Hey Bee - well done. Such a brilliant achievement -as BSR says you have my total respect! May I say your decorated bras were a treat to behold. Despite how gruelling it became it certainly sounds like a good laugh. And all for a great cause too.

Good Job!

Nimble said...

Wow, that’s a lot of walking. And you had to travel before and after. I’m glad you had good compatriots to help you along. The sunrise picture is great, I imagine it was beautiful. I’m not surprised that you had to collapse for a while afterwards, even in a delayed fashion. Do you feel that you have an excuse for plenty of little indulgences now? I would.

debski beat said...

Bee ! Well done well done ! What an achievement, and clearly the bonus was you have taken your first step in Hip-Hop lingo, very soon we will not be able to understand a word you say in your blog. Thanks for posting the photos the sunrise looks stunning and it must have been quite an overwhelming site.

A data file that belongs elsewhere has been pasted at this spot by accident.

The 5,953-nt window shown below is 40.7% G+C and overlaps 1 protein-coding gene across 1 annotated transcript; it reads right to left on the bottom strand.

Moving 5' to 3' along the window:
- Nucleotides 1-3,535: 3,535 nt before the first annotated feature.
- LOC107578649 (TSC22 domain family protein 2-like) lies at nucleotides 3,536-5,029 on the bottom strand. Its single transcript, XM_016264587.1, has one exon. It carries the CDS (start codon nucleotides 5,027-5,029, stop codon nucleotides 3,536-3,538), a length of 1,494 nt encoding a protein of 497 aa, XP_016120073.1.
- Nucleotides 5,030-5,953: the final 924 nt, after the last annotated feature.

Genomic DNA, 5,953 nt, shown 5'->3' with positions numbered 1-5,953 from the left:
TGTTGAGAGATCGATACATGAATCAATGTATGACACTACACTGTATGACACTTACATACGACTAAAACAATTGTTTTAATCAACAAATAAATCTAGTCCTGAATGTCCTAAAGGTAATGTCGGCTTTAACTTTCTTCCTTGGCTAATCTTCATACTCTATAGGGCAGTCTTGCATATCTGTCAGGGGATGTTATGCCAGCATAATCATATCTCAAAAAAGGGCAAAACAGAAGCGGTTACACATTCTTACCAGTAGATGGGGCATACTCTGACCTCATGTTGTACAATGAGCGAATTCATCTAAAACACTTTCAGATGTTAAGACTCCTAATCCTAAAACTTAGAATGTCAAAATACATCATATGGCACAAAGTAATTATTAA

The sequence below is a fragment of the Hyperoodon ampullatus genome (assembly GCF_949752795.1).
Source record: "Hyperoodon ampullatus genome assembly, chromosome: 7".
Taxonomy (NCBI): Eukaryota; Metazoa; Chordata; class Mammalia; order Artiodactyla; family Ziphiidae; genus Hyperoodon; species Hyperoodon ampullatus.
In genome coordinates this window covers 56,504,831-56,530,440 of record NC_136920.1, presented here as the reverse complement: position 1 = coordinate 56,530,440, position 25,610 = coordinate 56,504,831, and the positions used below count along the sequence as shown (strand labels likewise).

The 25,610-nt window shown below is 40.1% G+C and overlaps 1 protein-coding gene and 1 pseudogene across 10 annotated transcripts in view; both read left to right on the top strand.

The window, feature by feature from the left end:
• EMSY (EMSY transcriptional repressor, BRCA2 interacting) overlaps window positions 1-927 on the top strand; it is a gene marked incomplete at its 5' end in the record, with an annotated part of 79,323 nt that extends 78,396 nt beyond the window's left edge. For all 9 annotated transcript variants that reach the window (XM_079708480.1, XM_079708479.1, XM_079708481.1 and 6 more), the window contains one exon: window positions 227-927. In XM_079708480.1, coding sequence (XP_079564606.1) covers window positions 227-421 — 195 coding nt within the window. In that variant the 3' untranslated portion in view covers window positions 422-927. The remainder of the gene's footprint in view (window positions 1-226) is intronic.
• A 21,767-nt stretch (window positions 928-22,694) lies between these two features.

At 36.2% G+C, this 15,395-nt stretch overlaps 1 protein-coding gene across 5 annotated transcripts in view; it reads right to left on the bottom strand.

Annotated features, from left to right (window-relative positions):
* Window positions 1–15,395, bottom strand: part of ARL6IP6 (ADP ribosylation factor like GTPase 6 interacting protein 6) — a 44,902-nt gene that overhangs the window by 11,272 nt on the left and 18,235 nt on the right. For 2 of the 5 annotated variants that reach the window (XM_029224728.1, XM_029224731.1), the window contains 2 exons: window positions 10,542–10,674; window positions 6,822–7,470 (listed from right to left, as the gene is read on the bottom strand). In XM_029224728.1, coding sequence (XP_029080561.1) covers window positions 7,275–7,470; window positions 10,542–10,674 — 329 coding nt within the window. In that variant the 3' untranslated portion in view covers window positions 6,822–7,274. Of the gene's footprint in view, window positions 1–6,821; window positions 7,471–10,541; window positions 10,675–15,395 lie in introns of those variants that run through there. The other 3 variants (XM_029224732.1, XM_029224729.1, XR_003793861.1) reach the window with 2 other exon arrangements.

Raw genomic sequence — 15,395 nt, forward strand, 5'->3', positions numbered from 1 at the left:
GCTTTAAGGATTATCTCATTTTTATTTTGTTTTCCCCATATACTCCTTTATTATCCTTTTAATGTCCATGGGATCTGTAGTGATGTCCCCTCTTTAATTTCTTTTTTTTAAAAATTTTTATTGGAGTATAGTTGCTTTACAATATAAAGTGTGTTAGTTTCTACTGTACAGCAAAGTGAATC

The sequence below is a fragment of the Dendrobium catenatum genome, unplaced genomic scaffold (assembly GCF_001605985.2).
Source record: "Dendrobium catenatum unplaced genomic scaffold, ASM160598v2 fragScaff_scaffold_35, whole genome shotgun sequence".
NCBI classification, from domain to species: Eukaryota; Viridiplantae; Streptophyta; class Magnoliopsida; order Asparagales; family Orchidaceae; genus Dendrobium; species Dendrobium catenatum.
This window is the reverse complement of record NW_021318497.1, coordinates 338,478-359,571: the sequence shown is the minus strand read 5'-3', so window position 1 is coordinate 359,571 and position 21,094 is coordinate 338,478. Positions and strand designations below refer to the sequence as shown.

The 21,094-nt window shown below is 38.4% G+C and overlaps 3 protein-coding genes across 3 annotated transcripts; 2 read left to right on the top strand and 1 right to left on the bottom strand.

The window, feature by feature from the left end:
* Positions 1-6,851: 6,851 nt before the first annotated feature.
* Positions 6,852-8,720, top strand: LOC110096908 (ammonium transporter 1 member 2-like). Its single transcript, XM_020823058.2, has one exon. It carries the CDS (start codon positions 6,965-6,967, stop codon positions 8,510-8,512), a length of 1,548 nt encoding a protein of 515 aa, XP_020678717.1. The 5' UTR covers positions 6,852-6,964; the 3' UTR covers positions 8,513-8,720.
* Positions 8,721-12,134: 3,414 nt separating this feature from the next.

What are you going to do to top that experience ?

Sarah Laurence said...

Bee, not only did you walk the walk, you talked the talk – or blogged the blog? Thanks so much for taking us on a virtual moonwalk – much less painful than exerting any effort ourselves. I just did the math, and you were walking 15 minute miles!

That’s really impressive to keep that up all night. I loved the photo of you by the sea at 3:30 am. I haven’t been sleeping well with all the light and birds etc – so good of you to put insomniac energy to a good cause.

As for running out of steam on mile 20 – sounds like you “hit the wall.” Of course you had to collapse. I remember post-marathon photos of my brother – he was green. You look, appropriately enough, just pink and happy. Congratulations!

Lucy said...

Wow, bravo, amazing! Walking 26 miles is exhausting, losing a night's sleep is exhausting, no wonder you were exhausted!

Taffiny said...

That sounds really memorable, quite an interesting post, enjoyable to read about. Though I am suddenly feeling most unfit.

Glad it went so well (you know except for the heaving part).